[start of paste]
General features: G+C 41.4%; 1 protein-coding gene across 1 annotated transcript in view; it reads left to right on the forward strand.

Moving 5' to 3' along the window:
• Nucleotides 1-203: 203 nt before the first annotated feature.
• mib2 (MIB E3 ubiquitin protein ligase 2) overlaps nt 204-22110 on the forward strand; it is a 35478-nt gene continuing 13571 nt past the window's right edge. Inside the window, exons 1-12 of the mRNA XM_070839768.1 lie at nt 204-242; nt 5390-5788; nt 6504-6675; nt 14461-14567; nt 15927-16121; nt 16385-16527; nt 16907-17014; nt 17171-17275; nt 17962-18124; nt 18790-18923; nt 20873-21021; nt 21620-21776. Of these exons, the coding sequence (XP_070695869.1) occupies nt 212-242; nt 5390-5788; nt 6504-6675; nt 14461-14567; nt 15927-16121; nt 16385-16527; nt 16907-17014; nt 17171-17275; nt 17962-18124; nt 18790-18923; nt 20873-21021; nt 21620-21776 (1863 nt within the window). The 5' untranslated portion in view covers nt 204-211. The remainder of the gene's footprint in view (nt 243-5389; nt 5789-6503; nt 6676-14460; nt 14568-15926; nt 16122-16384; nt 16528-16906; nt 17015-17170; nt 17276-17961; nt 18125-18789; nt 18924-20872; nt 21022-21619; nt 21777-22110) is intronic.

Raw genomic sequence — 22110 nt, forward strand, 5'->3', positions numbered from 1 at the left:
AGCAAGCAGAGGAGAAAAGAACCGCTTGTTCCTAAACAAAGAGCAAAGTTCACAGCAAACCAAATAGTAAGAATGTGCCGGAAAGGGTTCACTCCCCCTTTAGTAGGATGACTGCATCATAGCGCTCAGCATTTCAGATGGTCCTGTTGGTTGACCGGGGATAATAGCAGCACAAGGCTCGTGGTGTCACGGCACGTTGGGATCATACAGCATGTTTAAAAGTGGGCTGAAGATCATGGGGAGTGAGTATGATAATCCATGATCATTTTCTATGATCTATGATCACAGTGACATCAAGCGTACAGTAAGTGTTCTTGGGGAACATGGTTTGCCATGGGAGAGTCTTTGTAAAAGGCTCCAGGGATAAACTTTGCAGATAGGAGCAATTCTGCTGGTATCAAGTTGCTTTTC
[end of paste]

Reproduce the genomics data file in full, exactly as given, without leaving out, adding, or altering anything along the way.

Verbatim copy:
General features: G+C 41.4%; 1 protein-coding gene across 1 annotated transcript in view; it reads left to right on the forward strand.

Moving 5' to 3' along the window:
• Nucleotides 1-203: 203 nt before the first annotated feature.
• mib2 (MIB E3 ubiquitin protein ligase 2) overlaps nt 204-22110 on the forward strand; it is a 35478-nt gene continuing 13571 nt past the window's right edge. Inside the window, exons 1-12 of the mRNA XM_070839768.1 lie at nt 204-242; nt 5390-5788; nt 6504-6675; nt 14461-14567; nt 15927-16121; nt 16385-16527; nt 16907-17014; nt 17171-17275; nt 17962-18124; nt 18790-18923; nt 20873-21021; nt 21620-21776. Of these exons, the coding sequence (XP_070695869.1) occupies nt 212-242; nt 5390-5788; nt 6504-6675; nt 14461-14567; nt 15927-16121; nt 16385-16527; nt 16907-17014; nt 17171-17275; nt 17962-18124; nt 18790-18923; nt 20873-21021; nt 21620-21776 (1863 nt within the window). The 5' untranslated portion in view covers nt 204-211. The remainder of the gene's footprint in view (nt 243-5389; nt 5789-6503; nt 6676-14460; nt 14568-15926; nt 16122-16384; nt 16528-16906; nt 17015-17170; nt 17276-17961; nt 18125-18789; nt 18924-20872; nt 21022-21619; nt 21777-22110) is intronic.

Raw genomic sequence — 22110 nt, forward strand, 5'->3', positions numbered from 1 at the left:
AGCAAGCAGAGGAGAAAAGAACCGCTTGTTCCTAAACAAAGAGCAAAGTTCACAGCAAACCAAATAGTAAGAATGTGCCGGAAAGGGTTCACTCCCCCTTTAGTAGGATGACTGCATCATAGCGCTCAGCATTTCAGATGGTCCTGTTGGTTGACCGGGGATAATAGCAGCACAAGGCTCGTGGTGTCACGGCACGTTGGGATCATACAGCATGTTTAAAAGTGGGCTGAAGATCATGGGGAGTGAGTATGATAATCCATGATCATTTTCTATGATCTATGATCACAGTGACATCAAGCGTACAGTAAGTGTTCTTGGGGAACATGGTTTGCCATGGGAGAGTCTTTGTAAAAGGCTCCAGGGATAAACTTTGCAGATAGGAGCAATTCTGCTGGTATCAAGTTGCTTTTC